Linda Johnson was born in Cleveland, Ohio into a family for whom the fine arts were a priority. Consequently, she was enrolled in Saturday classes at the Cleveland Museum of Art from the time she was in kindergarten until she left for college. She learned to appreciate textiles in all their richness. From her earliest years, she was fascinated by the process of making them. Whenever she saw a loom, she was overcome by desire to own one.
Finally, at the age of 57, the desire was fulfilled. She began the craft assisting with weaving at the Joshua D. Smith Foundation. The learning curve was steep, as she had only books to teach her. Disasters occurred. The desire to avoid and overcome them led her to other weavers, and she has been mentored by members of the Missoula Weaver’s Guild. The past thirteen years have been an endless exploration of color, structure, and fiber. Linda’s discovery that she is descended from weavers on both sides of her family explains, perhaps, why she has felt weaving was her destiny.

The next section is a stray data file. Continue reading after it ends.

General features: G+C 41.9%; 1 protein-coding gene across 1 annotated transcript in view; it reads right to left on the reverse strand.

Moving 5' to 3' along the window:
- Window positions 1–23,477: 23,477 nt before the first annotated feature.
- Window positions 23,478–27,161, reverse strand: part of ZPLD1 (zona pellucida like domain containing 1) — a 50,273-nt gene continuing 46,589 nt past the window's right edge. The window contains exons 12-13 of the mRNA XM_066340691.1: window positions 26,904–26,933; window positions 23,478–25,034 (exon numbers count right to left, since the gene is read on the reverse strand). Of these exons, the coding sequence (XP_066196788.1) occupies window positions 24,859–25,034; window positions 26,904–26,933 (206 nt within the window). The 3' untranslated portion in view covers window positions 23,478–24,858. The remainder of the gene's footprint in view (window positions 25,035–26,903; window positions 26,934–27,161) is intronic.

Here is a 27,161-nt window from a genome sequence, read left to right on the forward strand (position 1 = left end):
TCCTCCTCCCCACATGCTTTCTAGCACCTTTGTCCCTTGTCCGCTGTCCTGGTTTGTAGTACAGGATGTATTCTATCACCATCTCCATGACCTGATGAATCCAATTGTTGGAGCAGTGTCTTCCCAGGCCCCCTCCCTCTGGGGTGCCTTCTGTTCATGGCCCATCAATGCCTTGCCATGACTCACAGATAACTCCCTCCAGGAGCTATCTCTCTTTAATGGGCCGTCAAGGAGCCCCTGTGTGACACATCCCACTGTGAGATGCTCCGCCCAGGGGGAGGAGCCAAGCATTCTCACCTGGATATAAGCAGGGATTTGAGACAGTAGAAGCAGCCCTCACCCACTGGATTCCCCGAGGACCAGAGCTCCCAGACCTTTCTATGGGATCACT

Now her workroom is filled with looms and fiber. She owns a four-harness floor loom, a table loom, a rigid-heddle loom, an inkle loom and a tapestry loom. She has stashes of cotton, wool, silk, linen, synthetics and outliers of bamboo, hemp and yak. This year, she has even used recycled plastic bags to weave totes. Linda’s products include rugs, towels, scarves, bookmarks, baby blankets, bags and runners. Her goals include weaving fabric for garments, making full-size blankets and small things like personalized dog collars, belts and shoelaces.